Sometimes when emptying the Trash on your Mac, you may get error messages that tell you files you’re trying to delete are in use. When you’re looking to delete everything that’s in your Trash to free up some storage space, error messages are going to be the last thing you want to see.
In this piece, we’ll talk about why you’re getting these messages and how to get your Mac to free up the file so you can delete it safely.
Mac still using files in your Trash?
I get messages multiple times per day where my Mac has an aneurysm and says “This operation can’t be completed because the item “[insert file name here]” is in use.”
These messages are entirely annoying because when I decide to empty my Trash, I’m doing it because I want to get rid of everything inside of it, not because I want to see error messages.
Because this is a widespread message among Mac users, it seemed like a good idea to discuss why you’re getting these messages, and to talk about possible solutions to the problem.
What’s going on?
Basically what your Mac is telling you is that a file from your Trash is still open in one of your Mac’s own apps.
What’s happening here is you’re trying to erase a file from your Mac’s filesystem that an app is still using. By erasing it, you would break something, whether it’s an email you’re composing with the attachment in the email, an open preview of a file you were viewing, or a file transfer of the file you were initiating through your favorite instant messenger client, and your Mac prevents you from breaking things by keeping you from deleting the file until the app is finished with using it.
Throughout my own daily work routine, the following apps have been known to cause the error message for me:
Although there are probably many more to add to this list, I use these four apps continuously throughout my workflow. The problem occurs mostly when I have text files, image files, or video files open in one of these apps, and then I try to delete the file after I’m done with it.
Unfortunately, although I’m done with the file, macOS apparently is not (yet).
For example the Mail app will make Drafts of emails in the midst of typing them before they are sent to the recipient. These Drafts have instances of the file you’re attaching, so even though you might have sent the email when you are finished composing it, the Mail app is still technically using an instance of that file in a saved Draft stored somewhere on your computer.
Now, when you try to remove that file from your Mac because you’re done with it, you’ll activate an error message saying the file is still in use.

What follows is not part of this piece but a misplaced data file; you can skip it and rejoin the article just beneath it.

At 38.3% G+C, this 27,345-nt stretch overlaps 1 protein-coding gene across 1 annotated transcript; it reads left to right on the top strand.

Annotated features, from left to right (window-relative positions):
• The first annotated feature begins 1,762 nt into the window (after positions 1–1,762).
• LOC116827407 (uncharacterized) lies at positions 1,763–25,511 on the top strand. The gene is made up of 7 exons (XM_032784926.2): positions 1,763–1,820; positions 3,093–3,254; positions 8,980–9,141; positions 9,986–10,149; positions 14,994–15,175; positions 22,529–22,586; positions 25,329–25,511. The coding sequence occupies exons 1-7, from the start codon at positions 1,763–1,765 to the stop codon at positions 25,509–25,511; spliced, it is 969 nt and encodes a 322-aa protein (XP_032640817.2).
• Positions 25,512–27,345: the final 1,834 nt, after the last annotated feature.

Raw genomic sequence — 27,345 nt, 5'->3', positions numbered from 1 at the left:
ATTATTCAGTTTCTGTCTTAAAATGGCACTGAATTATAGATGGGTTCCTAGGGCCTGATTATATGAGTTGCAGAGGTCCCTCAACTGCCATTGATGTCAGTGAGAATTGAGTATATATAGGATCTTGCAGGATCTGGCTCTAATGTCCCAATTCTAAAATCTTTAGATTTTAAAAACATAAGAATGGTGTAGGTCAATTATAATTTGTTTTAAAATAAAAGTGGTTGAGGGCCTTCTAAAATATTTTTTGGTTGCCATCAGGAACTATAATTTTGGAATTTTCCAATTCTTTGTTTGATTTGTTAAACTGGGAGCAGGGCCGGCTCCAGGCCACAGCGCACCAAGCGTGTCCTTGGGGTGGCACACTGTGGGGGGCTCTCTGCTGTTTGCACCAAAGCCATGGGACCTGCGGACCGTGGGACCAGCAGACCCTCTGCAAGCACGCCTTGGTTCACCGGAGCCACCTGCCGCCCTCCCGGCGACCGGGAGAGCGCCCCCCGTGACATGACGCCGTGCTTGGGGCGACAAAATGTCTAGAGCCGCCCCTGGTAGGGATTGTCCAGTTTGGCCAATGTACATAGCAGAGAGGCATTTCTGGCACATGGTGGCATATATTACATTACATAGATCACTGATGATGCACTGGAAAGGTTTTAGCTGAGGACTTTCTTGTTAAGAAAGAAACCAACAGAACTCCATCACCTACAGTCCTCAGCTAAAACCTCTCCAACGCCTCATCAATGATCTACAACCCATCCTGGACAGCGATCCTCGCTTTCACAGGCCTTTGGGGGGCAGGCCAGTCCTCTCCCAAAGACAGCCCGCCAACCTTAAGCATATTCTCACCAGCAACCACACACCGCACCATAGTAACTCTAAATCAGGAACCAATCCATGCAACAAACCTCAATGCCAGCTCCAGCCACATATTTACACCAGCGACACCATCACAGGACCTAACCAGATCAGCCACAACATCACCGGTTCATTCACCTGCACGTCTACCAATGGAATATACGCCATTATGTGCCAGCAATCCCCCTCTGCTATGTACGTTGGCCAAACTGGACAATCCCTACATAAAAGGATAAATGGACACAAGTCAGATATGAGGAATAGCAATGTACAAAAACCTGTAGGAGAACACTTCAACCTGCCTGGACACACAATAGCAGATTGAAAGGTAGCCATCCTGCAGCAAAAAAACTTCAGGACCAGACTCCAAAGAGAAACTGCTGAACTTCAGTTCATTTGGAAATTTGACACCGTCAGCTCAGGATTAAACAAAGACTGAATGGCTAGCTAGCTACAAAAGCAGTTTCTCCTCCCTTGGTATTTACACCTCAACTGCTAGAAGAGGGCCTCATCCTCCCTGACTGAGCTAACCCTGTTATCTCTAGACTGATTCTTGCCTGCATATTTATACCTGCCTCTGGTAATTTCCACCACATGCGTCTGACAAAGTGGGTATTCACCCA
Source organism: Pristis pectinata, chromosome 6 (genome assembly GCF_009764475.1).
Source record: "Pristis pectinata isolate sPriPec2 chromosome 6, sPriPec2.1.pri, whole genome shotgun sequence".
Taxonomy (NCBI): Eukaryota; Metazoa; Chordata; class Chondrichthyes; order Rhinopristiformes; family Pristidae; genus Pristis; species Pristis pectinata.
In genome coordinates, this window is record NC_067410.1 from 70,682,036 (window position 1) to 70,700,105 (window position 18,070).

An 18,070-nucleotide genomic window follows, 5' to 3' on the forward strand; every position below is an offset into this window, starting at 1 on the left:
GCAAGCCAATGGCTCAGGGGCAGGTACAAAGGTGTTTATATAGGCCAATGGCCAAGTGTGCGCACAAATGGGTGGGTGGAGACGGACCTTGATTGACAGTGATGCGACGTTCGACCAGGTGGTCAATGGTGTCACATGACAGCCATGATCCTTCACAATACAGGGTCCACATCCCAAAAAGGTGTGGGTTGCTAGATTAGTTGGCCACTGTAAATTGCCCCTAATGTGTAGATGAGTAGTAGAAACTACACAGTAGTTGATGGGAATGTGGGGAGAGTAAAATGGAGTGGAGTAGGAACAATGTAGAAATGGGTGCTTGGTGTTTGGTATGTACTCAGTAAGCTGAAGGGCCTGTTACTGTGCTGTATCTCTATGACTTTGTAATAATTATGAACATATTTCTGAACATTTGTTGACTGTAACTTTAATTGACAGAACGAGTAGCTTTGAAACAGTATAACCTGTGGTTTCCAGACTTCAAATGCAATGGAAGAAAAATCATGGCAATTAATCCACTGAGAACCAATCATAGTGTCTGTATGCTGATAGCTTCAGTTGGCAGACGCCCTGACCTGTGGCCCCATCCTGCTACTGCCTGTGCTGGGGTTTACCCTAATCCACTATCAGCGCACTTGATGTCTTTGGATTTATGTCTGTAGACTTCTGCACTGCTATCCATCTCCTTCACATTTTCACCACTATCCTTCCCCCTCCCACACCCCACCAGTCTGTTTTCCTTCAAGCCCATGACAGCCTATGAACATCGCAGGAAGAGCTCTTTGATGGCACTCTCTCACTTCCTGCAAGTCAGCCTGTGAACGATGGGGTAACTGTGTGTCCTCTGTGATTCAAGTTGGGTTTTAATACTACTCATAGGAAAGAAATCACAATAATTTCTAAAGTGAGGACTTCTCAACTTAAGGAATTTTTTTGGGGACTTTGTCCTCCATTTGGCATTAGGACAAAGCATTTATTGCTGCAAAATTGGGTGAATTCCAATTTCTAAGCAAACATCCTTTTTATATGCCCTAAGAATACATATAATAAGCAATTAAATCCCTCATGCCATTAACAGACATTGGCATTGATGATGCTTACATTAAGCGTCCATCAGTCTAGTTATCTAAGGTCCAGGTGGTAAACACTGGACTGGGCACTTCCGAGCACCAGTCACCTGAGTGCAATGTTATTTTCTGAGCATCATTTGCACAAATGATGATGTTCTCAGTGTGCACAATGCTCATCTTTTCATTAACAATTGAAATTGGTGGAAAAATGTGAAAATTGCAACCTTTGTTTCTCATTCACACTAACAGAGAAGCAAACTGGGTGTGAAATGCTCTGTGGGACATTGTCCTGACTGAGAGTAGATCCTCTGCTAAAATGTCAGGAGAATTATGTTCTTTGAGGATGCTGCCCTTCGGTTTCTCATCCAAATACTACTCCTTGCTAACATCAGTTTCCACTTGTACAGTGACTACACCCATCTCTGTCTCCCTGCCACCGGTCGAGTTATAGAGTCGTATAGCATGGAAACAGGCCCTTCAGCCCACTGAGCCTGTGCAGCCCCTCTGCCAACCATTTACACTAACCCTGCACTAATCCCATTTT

Fixing the problem
Since you now understand that you’re getting the error message due to a process still using a file in your trash, you’re probably wondering what to do about it…
Well, the solution is an easy one: quit the app that’s using the file.
On the other hand, it can sometimes be difficult to pinpoint exactly what app is using the file, so you’ll have to take a moment to recall.
When I get one of these messages, I like to open the Trash to see what file(s) failed to delete. Then, I try to remember what app(s) I used the file in recently. If I recall that I just sent the file in Mail, or that I have it open in a file transfer in Skype, I can easily quit one of the aforementioned apps to close any open processes that might be using the file.
One of the more convenient ways to quit an app is to right-click on the icon in your Dock, and then choose the Quit option:
Alternatively, you can also quit an app from the Menu Bar, or by pressing Command ⌘ + Q from the keyboard while the app is open and running in the foreground.
Read more: 6 ways to quit an app on your Mac
After you quit the app you suspect is still using the file you’re trying to delete from your Trash, you can attempt to empty the Trash again. Hopefully it’ll work this time around, but if it doesn’t, then you know it’s another app using the file rather than the one you just quit out of.
Just keep going down the line with apps that are running and continue to try deleting the file.
Keep in mind that any open processes, such as file transfers in instant messenger apps, will be cancelled if you delete the source file. If you have reason to believe this is why the file is too busy to be deleted, then you might want to let your file transfers complete before you delete the file.
I quit everything, but still can’t delete the file
If you have quit everything you can think of, and the file is still being used by macOS, then there is only one other thing you can do: turn your Mac off and on again.
This will quit all of the macOS processes and force your Mac to restart all of its services. Once your Mac is rebooted and you’ve logged back in, you should be able to safely empty your Mac’s Trash without harming anything because the file hasn’t been initialized in any of your apps’ running processes.
Now that your pesky little file has been removed from your Trash, you should have a nice shiny empty Trash icon in your Mac’s Dock again and the peace of mind that nothing is wasting any storage space on your Mac.
Also read: The difference between emptying the Trash normally and securely
Have you run into this problem before? How did you solve it? Share in the comments below!